Nevertheless, Vance also serves as a friendly reminder for all employers to review job descriptions to make sure any and all employees defined as a “supervisor” receive proper management training. Employers should also review their anti-harassment policies and in-house complaint procedures to make sure they are compliant with federal and state law.
Plaintiff Must Show That Protected Activity Was the But-For Cause of an Alleged Adverse Action in Title VII Retaliation Cases
In University of Texas Southwestern Medical Center v. Nassar, the Court resolved a dispute regarding the proper causation standard (i.e. the employee’s burden of proof) for Title VII retaliation claims. The Court held that an employee making a retaliation claim under Title VII must establish that his or her protected activity was a but-for cause of the alleged adverse action by the employer. In other words, a plaintiff bringing a Title VII retaliation claim must demonstrate that he or she would not have suffered an adverse employment action but for his or her protected activity.
In Nassar, the Court refused to extend the statutory burden of proof in a Title VII discrimination claim, where an employee need only show that improper motive was a motivating factor for the adverse employment action, to a Title VII retaliation case. Concerned in part that adopting the a lesser standard would result in an increase of frivolous retaliation claims, the Court adopted the tort-based but for causation standard, which requires the plaintiff to show “that the harm would not have occurred” but for the defendant’s conduct. Under this standard, an employee in a Title VII retaliation claim must prove that retaliation for the employee engaging in protected activity was the "but-for" cause of the challenged employment action, not merely a "motivating factor" for the employer's action.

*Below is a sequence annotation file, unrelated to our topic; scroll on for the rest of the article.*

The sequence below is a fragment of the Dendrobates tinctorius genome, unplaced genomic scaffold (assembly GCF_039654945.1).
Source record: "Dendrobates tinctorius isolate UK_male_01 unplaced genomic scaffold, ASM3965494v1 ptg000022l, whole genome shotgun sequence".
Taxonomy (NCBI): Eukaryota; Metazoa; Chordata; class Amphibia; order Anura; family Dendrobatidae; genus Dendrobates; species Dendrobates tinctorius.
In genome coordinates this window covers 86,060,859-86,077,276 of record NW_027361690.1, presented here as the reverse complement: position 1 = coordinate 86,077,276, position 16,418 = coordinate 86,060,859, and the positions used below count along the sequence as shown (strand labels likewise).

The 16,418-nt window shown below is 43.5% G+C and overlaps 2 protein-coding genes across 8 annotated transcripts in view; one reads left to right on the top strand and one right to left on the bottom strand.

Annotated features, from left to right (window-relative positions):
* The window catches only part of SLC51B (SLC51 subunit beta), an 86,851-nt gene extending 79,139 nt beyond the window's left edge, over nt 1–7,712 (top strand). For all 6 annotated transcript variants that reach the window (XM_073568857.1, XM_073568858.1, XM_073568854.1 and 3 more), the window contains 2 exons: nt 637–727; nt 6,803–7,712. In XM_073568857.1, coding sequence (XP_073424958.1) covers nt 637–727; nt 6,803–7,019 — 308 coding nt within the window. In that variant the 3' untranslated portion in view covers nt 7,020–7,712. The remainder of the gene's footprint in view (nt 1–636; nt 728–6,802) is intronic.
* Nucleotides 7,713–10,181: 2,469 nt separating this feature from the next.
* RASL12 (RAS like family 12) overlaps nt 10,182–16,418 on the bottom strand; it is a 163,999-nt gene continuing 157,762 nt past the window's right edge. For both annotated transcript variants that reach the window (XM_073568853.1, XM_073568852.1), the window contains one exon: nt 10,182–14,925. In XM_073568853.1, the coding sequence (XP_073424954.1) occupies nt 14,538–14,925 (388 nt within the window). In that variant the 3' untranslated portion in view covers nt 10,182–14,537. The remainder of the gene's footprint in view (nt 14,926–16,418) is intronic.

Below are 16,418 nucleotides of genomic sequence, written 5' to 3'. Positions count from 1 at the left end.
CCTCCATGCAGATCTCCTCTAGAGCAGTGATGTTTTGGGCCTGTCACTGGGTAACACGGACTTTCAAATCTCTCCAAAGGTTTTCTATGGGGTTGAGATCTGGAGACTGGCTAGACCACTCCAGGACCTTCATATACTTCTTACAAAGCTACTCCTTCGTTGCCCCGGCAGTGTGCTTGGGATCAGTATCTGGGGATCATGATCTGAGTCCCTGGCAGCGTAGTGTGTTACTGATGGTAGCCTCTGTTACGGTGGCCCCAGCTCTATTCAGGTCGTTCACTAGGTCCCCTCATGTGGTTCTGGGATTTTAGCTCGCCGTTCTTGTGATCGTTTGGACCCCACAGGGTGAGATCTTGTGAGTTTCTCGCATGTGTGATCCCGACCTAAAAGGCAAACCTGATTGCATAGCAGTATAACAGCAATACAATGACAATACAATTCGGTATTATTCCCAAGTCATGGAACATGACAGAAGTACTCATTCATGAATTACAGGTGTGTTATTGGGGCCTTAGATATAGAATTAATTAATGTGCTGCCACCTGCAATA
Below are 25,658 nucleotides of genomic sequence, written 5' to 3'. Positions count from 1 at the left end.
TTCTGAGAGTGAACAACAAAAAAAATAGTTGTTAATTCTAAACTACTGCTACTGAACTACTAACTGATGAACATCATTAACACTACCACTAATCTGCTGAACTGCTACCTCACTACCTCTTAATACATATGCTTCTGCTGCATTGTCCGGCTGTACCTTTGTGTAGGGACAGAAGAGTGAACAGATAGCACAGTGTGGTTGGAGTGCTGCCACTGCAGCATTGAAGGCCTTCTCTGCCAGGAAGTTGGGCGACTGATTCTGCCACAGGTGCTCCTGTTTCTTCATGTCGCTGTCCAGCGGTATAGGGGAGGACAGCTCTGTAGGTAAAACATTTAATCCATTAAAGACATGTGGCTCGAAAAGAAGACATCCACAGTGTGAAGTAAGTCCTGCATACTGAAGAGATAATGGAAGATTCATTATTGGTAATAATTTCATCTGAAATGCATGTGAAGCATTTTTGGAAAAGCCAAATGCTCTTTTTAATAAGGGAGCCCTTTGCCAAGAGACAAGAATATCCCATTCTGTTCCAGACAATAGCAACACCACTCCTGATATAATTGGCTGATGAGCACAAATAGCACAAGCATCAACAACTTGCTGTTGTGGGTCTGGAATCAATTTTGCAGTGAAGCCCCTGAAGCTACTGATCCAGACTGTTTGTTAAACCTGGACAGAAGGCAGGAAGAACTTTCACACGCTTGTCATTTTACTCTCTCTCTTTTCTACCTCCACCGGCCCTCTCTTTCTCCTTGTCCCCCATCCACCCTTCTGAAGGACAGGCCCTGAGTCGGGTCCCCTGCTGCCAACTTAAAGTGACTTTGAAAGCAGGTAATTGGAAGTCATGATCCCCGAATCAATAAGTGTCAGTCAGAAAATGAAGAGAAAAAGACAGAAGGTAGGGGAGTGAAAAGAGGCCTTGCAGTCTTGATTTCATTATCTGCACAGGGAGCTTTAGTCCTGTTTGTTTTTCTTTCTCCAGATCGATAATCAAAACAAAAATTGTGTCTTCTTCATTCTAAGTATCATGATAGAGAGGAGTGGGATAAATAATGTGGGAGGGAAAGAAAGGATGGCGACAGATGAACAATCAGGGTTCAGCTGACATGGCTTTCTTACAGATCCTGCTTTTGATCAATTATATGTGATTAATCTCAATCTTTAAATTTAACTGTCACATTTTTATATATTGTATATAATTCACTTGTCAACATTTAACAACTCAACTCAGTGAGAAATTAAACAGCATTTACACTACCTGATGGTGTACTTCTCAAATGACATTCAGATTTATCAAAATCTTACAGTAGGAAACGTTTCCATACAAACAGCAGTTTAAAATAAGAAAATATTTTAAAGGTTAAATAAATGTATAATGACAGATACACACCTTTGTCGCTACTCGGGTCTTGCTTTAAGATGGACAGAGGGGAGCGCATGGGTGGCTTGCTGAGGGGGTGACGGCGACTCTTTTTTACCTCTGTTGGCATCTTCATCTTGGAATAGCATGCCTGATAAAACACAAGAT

Nassar is significant because it differentiates between the standards of proof in a Title VII discrimination claim and a Title VII retaliation claim — claims that were traditionally treated as having the same burden of proof. Now, under Nassar, it is clear that to prove a discrimination claim, employees must meet a lower standard that discriminatory intent was one of the motivating factors in the adverse employment action; whereas, to prove a retaliation claim, employees must meet the heightened “but for” causation standard and show that if it were not for the employee's protected activity, the adverse employment action would not have occurred.
With a heightened burden of proof, it will be easier for employers to defeat an employee’s retaliation claim under Title VII because an employer merely has to show that it would have acted in the same manner even if it had not taken into consideration the employee’s protected activity. In addition, this heightened causation standard may cause a reduction in the number of Title VII retaliation claims filed.
Like with Vance, Nassar is a federal decision interpreting federal law; therefore, its impact on FEHA-based retaliation claims is currently unknown as federal court decisions (even decisions by the United States Supreme Court) are referenced to aid in interpreting California law. Therefore, California employers may see an increase of FEHA-based retaliation claims as plaintiff’s attorneys attempt to convince California courts that a lesser standard applies under California law.
This does not, however, mean that Nassar is insignificant. The anti-retaliation provisions in Title VII and FEHA are very similar and, the California Supreme Court has not specifically ruled on this issue. Only time will tell how California courts will address this issue. Until such time, California employers should continue to consult with legal counsel before terminating an employee who has recently engaged in protected activity.